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What kind of operating system do supercomputers use?

Wanted to know if supercomputers required a different operating system than a regular computer. I would think they use something very different or custom made.


  1. they use a modified version of windows or mac
  2. Linux, perhaps.
  3. Why Supercomputers are Fast Several elements of a supercomputer contribute to its high level of performance: * Numerous high-performance processors (CPUs) for parallel processing * Specially-designed high-speed interconnects (internal networks) * Specially-designed or tuned operating systems Supercomputer Processors Supercomputers utilize either custom or mainstream commercial microprocessors. Small supercomputers may contain only a few dozen processors, but today's fastest supercomputers incorporate thousands of processors. The table below summarizes the processor configuration of today's top supercomputers. SystemProcessor Configuration ASCI Red9,472 Intel Pentium II Xeon ASCI Blue Pacific5,856 IBM PowerPC 604E ASCI White8,192 IBM Power3-II NEC Earth Simulator5,104 NEC vector processors Some supercomputer designs feature network co-processors. When sending and receiving data at the rate necessary for high-performance networking, it's common for a single processor to become heavily loaded with communications interrupts that take away too many cycles from primary computing tasks. To solve this problem, the IBM Blue Gene system will utilize cells. Each cell contains a primary processor, a network co-processor, and shared on-chip memory. In total, the IBM Blue Gene system will contain one million custom IBM processors. So that the system will fit within a reasonably-sized room and not consume too much power, the processors are engineered so small that 32 of them will fit on a single microchip. Supercomputer Interconnects In order for a large number of processors to work together, supercomputers utilize specialized network interfaces. These interconnects support high bandwidth and very low latency communication. Interconnects join nodes inside the supercomputer together. A node is a communication endpoint running one instance of the operating system. Nodes utilize one or several processors and different types of nodes can exist within the system. Compute nodes, for example, execute the processes and threads required for raw computation. I/O nodes handle the reading and writing of data to disks within the system. Service nodes and network nodes provide the user interface into the system and also network interfaces to the outside world. Special-purpose nodes improve overall performance by segregating the system workload with hardware and system software configured to best handle that workload. Supercomputer nodes fit together into a network topology. Modern supercomputers have utilized several different specialized network topologies including hypercube, two-dimensional and three-dimensional mesh, and torus. Supercomputer network topologies can be either static (fixed) or dynamic (through the use of switches). More on Supercomputer Interconnects One of the most critical elements of supercomputer networking is routing. Supercomputers that utilize message passing require routing to ensure the individual pieces of a message are routed from source to destination through the topology without creating hotspots (bottlenecks). Advanced routing techniques like wormhole and virtual cut-through routing are employed by today's ASCI supercomputers. Supercomputers utilize various network protocols. Application data communications generally take place at the physical and data link layers. I/O and communications with external networks utilize technologies like HIPPI, FDDI, and ATM as well as Ethernet. Supercomputer interconnects involve large quantities of network cabling. These cables can be very difficult to install as they often must fit within small spaces. Supercomputers do not utilize wireless networking internally as the bandwidth and latency properties of wireless are not suitable for high-performance communications. Supercomputer Operating Systems Many supercomputers run multiple copies of a UNIX-based operating system. The ASCI White and Blue Pacific systems, for example, run IBM AIX. In the 1990s, research into high-performance network operating systems led to the development of so-called "lightweight" operating systems (O/Ses) that consist of a small, simple kernel with many of the capabilities of a general-purpose O/S removed. The ASCI Red system runs the PUMA O/S on its compute nodes.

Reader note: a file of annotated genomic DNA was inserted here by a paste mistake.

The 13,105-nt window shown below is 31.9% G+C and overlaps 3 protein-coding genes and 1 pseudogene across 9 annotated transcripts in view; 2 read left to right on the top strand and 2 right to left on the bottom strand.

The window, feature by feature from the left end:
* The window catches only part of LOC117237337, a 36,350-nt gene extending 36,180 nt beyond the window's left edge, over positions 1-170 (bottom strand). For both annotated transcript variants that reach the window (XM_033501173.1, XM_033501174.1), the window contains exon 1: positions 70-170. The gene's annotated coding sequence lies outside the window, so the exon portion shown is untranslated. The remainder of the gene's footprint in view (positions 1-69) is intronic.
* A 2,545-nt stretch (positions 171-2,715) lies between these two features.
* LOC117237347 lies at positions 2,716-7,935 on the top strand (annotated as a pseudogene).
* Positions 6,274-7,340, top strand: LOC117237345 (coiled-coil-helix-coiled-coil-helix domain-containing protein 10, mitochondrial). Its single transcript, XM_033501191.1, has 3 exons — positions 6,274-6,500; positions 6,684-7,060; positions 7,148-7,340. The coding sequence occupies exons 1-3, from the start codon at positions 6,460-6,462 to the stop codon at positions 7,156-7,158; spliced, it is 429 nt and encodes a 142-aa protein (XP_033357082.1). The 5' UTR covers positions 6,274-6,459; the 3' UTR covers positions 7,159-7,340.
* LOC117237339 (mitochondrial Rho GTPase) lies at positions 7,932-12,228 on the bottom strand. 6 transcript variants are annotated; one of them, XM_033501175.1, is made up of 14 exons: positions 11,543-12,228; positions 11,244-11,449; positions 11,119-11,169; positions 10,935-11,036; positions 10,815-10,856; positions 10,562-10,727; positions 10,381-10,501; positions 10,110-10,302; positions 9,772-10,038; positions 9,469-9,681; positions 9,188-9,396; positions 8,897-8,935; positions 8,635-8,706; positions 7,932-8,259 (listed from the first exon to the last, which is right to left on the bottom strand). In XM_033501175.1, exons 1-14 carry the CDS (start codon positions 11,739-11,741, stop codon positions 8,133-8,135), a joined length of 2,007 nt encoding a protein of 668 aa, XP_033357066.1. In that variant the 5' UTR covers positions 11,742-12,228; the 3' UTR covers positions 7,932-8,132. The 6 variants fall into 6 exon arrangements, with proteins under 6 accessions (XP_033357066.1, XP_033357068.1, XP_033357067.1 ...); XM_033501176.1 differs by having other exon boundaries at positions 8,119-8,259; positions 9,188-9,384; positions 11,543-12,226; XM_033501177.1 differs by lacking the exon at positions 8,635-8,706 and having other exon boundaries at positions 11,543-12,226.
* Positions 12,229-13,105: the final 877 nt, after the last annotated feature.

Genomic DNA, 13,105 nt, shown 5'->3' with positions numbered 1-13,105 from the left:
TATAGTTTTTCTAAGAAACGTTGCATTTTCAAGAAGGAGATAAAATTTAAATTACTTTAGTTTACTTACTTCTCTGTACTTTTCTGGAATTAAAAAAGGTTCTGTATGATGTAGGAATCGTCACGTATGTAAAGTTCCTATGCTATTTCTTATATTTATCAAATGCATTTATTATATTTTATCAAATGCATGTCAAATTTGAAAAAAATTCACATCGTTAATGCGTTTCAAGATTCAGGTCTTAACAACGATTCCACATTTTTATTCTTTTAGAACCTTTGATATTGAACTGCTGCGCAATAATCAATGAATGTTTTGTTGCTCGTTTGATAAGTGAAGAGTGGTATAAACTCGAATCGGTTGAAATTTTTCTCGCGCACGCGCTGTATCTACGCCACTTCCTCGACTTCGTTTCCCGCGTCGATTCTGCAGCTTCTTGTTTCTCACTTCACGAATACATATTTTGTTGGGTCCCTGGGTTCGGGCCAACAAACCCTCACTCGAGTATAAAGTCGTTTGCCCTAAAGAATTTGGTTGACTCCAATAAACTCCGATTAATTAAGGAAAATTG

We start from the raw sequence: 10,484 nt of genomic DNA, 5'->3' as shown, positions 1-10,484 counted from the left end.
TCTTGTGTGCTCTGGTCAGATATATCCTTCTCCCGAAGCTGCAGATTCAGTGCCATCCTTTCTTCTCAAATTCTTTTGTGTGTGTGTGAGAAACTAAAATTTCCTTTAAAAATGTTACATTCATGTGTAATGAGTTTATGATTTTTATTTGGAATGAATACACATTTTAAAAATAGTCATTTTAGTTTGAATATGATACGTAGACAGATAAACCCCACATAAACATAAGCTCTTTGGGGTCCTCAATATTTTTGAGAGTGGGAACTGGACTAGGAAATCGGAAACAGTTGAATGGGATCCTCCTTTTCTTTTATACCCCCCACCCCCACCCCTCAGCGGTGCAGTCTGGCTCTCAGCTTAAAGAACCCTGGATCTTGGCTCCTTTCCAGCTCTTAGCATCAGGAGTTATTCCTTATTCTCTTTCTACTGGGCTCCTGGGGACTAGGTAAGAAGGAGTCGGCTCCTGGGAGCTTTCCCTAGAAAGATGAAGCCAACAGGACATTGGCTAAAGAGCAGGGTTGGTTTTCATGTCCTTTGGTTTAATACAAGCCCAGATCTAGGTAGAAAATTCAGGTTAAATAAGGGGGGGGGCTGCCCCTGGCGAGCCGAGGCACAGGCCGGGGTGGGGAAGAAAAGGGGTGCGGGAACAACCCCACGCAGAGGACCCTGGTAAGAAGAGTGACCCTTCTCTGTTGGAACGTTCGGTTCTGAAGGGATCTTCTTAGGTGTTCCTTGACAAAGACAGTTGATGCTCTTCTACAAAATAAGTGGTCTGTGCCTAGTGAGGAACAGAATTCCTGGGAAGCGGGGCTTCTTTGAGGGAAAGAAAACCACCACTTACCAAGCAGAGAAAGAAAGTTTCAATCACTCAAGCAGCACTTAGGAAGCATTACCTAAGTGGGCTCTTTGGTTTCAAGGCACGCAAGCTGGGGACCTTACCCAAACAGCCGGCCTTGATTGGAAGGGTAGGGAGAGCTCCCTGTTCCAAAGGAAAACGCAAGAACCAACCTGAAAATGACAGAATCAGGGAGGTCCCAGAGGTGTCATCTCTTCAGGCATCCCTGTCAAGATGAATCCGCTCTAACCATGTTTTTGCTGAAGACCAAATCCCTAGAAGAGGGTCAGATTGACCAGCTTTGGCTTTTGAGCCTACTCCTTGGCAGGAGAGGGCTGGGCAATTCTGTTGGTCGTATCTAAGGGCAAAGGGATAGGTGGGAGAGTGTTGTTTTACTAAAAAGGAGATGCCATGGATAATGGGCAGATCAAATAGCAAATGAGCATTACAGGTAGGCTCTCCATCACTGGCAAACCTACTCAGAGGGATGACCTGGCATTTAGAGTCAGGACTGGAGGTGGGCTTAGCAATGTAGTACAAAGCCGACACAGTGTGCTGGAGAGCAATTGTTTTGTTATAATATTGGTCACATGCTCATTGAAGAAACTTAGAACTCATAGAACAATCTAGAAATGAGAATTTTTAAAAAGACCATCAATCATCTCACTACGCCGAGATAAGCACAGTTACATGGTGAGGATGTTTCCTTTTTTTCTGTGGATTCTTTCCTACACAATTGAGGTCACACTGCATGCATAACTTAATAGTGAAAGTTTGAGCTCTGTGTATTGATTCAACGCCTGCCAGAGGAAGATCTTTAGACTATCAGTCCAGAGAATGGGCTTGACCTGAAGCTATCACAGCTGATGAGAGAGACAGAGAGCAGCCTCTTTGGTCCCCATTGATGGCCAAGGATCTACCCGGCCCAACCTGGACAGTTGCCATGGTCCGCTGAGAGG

4. what kind of supercomputers do u mean?
  5. I know alot of servers run Linux-based OS, as it's a light and secure OS. But any OS would do..... except for Vista.
  6. Mostly unix based systems as mac and winDOZE are quite unstable and their coding is very very over-fat and slow...

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